Your old method hasn't done it for you. Why not try something new and see how it goes?
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  3. #3
    practical experience, FTW Bacchus's Avatar
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    Quote Originally Posted by MDogJr View Post
    It's the big question for me right now, and I need some opinions.
    Started writing about two weeks ago, currently up to 27665 words, which is far more than I've written in years. What usually happens is I start well, lose confidence and butcher myself with editing before finishing. Well, I don't want to do that anymore.
    But, on the other hand, I've realised that actually what I've written is totally awful from a plot point of view. Pointless characters, embarrassing tropes, and, most horrifyingly, terrible stereotypes. There needs to be a significant edit of what's been written so far.
    So there is the dilemma. Do I burn through, follow the story as-is and then spend a lot of time reviewing and editing, or do I edit what I've got and then continue?
    What would you do in this situation?
    There are as many different methods as there are writers, although I agree with Lizmonster that, maybe for you, it's time to try a different approach.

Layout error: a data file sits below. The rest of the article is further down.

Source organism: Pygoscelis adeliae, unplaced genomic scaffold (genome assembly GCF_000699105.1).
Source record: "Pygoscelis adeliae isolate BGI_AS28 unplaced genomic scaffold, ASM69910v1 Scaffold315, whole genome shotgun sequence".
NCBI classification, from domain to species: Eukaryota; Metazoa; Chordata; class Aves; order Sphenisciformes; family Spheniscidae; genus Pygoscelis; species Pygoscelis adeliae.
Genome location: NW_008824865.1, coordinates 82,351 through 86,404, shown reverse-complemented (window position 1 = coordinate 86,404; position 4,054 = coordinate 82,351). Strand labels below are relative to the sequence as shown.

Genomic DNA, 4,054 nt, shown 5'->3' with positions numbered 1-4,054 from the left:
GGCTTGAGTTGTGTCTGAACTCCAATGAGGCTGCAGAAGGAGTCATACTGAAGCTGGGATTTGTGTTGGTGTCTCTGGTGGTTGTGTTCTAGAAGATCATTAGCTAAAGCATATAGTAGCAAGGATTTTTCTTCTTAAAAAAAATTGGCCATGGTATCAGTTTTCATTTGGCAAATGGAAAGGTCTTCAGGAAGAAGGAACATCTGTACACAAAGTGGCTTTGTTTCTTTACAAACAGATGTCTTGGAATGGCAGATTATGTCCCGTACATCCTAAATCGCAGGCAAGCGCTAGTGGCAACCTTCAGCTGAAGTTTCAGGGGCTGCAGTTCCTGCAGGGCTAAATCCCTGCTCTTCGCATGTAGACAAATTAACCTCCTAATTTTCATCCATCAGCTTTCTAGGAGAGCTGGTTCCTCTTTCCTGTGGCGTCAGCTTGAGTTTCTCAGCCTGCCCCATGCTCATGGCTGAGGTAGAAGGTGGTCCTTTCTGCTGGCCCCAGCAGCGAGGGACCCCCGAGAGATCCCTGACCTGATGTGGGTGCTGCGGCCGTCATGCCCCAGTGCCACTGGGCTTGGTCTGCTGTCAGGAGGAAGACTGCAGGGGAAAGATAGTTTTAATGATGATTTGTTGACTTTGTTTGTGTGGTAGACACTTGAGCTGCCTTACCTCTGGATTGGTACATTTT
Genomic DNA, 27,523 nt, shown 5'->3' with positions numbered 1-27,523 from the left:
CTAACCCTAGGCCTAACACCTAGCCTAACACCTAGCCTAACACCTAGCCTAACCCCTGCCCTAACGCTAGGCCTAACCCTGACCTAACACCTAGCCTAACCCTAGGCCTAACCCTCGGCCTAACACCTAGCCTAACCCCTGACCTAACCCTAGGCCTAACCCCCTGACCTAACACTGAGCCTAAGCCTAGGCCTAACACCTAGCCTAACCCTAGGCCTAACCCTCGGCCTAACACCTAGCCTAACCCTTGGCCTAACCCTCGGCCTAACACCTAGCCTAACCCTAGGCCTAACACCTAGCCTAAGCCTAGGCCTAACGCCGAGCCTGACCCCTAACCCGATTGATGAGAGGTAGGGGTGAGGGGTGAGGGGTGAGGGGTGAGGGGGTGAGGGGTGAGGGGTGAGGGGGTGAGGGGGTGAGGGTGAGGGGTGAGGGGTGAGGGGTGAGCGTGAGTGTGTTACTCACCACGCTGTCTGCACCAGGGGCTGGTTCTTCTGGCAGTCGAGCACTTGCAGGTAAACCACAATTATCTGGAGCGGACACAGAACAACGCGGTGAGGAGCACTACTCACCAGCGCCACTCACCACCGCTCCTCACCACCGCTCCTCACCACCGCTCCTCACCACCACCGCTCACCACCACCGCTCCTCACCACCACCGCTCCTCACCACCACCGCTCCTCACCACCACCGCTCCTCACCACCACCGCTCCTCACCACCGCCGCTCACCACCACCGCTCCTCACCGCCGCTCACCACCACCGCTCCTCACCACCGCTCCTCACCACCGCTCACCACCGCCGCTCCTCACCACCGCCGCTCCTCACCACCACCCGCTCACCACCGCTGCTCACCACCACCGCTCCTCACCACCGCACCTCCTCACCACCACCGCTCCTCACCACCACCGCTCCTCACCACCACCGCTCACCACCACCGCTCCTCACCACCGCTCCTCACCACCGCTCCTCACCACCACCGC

At the rate you're writing you could have a full length novel in three or four weeks, so I'd say go for it - then put it to one side for a month and do something else. Come back to it, read it, decide what you don't like about it, decide what you want it to be, and make it so.

  4. #4
    Benefactor Member WeaselFire's Avatar
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    Quote Originally Posted by MDogJr View Post
    Do I burn through, follow the story as-is and then spend a lot of time reviewing and editing, or do I edit what I've got and then continue?
    Absolutely.

    Either works, or any combination, but what is important is what works for you. How I write best is unlikely to be identical to how you write best and there's only one solution that always works, every time, no matter what. It's called Butt In Chair. Write the story and don't stop until it is entirely finished, edited multiple times, reread and rewritten until it's perfect.

    Jeff

  5. #5
    New Fish; Learning About Thick Skin
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    You ever feel like things are just working against you?